Writers never stop learning. No matter what stage you’ve reached in your writing career, it’s always possible to push yourself a little harder to improve some aspect of your craft or become a bit more dedicated in your habits. And any good writing challenge can be adapted to help you reach for the next level with your work.
Right now, I want you to forget previous writing challenges. I don’t care if you just finished NaNoWriMo or if the idea of writing 50,000 words in a month makes you physically ill. Today kicks off my December Writing Challenge, and the entire point of the challenge is for you to commit to yourself, and to your writing.
December can be a challenging month all on its own, filled with holiday gatherings, end-of-year work projects, bad weather across much of the northern hemisphere and a dozen other worries. And in the middle of all that, you can lose track of yourself and your goals. It’s easy to put things off, to make excuses. After all, the new year is just around the corner; you can easily pick up the pace once you turn your attention to resolutions.
But why wait? Is writing really something you’re willing to relegate to the New-Year’s-Resolution category? Or is it important? Is it a priority?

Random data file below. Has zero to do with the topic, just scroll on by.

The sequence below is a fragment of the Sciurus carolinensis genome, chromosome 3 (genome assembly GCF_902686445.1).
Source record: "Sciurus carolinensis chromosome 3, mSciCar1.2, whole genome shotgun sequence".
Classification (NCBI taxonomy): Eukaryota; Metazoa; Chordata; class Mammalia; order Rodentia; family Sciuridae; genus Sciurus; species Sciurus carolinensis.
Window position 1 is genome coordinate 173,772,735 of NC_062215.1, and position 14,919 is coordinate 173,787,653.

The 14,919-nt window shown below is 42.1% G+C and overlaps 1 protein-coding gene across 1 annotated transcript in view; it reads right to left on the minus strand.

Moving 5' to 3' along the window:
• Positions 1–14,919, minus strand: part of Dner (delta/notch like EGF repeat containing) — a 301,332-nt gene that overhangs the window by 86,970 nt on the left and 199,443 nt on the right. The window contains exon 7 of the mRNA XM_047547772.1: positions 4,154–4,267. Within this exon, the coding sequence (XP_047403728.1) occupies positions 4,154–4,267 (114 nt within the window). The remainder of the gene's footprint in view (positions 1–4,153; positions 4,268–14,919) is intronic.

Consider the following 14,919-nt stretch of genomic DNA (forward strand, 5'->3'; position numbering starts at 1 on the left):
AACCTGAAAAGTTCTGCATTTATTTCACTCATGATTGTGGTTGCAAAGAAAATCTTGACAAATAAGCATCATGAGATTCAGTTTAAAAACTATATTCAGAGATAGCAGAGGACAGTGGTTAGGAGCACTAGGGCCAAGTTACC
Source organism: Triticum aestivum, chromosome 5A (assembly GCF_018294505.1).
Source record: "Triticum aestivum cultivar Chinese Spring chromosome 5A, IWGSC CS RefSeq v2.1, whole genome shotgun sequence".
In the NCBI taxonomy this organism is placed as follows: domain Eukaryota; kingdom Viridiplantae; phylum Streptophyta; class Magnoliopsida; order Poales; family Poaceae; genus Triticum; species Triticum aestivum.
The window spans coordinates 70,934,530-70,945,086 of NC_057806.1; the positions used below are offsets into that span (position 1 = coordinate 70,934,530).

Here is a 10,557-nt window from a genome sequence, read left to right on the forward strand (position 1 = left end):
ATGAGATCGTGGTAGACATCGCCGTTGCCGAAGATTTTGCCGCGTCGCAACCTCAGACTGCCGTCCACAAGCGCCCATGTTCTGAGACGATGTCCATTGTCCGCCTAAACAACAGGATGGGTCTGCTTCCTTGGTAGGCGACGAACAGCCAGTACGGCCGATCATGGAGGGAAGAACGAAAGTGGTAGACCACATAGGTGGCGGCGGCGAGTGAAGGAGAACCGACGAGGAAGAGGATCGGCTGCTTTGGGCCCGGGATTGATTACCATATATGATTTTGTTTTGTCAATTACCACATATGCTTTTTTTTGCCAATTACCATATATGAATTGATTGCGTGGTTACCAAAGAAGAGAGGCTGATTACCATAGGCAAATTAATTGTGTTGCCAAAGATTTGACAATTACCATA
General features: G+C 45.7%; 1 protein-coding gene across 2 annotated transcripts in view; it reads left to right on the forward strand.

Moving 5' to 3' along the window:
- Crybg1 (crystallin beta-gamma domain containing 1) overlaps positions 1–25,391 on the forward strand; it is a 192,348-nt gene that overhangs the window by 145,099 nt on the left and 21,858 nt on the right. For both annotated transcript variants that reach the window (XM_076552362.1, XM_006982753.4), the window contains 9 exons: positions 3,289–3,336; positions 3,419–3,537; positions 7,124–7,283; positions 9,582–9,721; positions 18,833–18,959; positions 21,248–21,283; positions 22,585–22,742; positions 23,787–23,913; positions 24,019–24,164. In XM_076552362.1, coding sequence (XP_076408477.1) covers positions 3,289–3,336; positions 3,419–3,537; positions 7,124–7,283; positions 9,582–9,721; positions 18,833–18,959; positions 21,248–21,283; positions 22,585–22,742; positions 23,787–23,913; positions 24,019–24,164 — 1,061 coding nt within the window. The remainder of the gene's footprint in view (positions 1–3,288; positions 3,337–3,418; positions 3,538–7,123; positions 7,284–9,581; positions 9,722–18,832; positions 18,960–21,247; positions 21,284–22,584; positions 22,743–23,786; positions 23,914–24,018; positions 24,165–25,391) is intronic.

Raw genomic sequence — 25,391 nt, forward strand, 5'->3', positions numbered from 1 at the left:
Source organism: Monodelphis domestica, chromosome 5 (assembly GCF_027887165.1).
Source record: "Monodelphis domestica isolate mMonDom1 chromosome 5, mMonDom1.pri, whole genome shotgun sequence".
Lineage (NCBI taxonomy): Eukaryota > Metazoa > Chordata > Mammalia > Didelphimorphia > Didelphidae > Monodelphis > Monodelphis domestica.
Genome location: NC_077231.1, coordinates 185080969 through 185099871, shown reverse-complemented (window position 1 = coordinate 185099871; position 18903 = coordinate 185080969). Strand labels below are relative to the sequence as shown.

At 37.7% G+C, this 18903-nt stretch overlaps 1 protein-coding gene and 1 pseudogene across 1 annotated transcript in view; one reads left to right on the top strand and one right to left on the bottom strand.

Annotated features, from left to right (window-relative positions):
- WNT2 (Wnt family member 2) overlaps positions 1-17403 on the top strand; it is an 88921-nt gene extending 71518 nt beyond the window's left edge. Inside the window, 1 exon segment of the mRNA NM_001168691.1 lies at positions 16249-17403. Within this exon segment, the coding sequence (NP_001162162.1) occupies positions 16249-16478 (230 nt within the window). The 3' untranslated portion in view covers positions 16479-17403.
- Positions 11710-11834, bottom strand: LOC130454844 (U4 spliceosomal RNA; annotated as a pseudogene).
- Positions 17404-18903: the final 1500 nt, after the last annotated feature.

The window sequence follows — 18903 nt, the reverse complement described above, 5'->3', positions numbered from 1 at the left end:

For those of you struggling to commit to your writing, I issue the following challenge: Write every day during the month of December. I’m not saying you need to write for a certain amount of time, or strive for a certain word count. But you need to actually sit down and string words together for some project of your own — no fair counting Christmas cards or a note to your kid’s teacher. It can be for fifteen minutes, though I’d encourage you to at least aim for half an hour. 30 minutes is approximate 2% of your entire day. Commit to taking that for yourself, and for your writing.
I do allow you two “excuse” days, if you absolutely need them. After all, there are holidays and holiday parties involved. So if you find you have to take a day or two off, go ahead, but really make an effort to write every single day if you can manage it.
What about the rest of you folks, the ones who’ve already committed to a daily writing practice? For you I have a slightly altered challenge: Start a secret project in December and work on it every day for at least a few minutes of your writing time. What sort of secret project? That’s up to you. But I encourage you to let your imagination run wild and experiment. Do you write fantasy novels? Try a mystery. Strictly a fiction writer? Give personal essays or poetry a try. Don’t tell anyone about it, don’t share it with your critique partner or your significant other. Just hide it away and work on it a bit each day. See what you come up with. Stretch your wings.
That’s my December challenge for you all. I’ll be posting some encouragement on here and on Twitter over the course of the month, so be sure and tune in. Happy December, and happy writing. Get to it.